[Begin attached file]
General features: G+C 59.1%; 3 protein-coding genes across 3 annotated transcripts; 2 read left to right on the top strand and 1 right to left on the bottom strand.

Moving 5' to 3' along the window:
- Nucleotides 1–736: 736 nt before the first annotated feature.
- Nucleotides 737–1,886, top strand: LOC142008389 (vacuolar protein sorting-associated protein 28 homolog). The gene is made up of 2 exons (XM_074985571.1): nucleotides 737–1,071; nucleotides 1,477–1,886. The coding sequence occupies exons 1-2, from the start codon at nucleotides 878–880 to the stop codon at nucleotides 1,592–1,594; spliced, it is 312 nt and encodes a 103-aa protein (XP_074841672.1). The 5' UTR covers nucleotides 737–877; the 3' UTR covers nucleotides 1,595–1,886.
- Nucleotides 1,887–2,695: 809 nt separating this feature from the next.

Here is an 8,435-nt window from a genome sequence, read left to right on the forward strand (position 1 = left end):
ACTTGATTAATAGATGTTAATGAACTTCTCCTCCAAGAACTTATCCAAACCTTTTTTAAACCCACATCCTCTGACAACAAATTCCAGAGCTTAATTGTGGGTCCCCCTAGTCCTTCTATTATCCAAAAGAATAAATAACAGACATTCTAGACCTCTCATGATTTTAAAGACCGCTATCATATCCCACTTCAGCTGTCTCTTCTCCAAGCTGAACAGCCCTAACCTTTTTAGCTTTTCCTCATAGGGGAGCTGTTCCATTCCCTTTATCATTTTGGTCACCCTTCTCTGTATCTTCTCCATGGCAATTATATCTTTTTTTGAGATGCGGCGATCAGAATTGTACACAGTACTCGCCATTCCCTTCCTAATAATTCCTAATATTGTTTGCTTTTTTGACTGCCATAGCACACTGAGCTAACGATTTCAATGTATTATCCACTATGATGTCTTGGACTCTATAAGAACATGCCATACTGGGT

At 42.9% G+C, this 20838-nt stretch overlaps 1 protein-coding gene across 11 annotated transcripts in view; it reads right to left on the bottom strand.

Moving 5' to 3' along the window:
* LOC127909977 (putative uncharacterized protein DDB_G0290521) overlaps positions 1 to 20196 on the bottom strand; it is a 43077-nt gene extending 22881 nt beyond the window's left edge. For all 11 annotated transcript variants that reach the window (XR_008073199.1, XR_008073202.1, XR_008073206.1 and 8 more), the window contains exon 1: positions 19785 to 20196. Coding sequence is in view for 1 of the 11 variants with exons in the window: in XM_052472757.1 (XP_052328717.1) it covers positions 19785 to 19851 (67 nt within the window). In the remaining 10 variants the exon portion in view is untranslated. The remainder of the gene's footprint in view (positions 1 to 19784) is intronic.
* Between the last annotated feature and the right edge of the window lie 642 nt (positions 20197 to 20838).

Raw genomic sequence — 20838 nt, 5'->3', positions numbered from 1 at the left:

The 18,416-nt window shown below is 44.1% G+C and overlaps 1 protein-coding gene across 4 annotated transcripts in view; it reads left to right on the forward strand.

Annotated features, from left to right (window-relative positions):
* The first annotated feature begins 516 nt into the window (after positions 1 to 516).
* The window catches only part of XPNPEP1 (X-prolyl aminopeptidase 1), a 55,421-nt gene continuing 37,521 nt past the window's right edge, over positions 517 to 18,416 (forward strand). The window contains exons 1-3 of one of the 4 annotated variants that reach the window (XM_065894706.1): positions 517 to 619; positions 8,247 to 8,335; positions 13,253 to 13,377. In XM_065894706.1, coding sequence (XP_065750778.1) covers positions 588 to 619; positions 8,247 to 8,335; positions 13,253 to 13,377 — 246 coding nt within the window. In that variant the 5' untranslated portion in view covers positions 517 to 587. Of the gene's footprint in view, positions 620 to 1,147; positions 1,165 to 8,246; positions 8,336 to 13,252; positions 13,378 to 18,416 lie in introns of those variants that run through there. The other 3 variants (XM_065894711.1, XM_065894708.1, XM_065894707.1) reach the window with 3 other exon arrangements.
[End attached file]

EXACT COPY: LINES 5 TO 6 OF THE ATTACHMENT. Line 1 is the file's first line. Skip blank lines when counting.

- Nucleotides 1,887–2,695: 809 nt separating this feature from the next.

Here is an 8,435-nt window from a genome sequence, read left to right on the forward strand (position 1 = left end):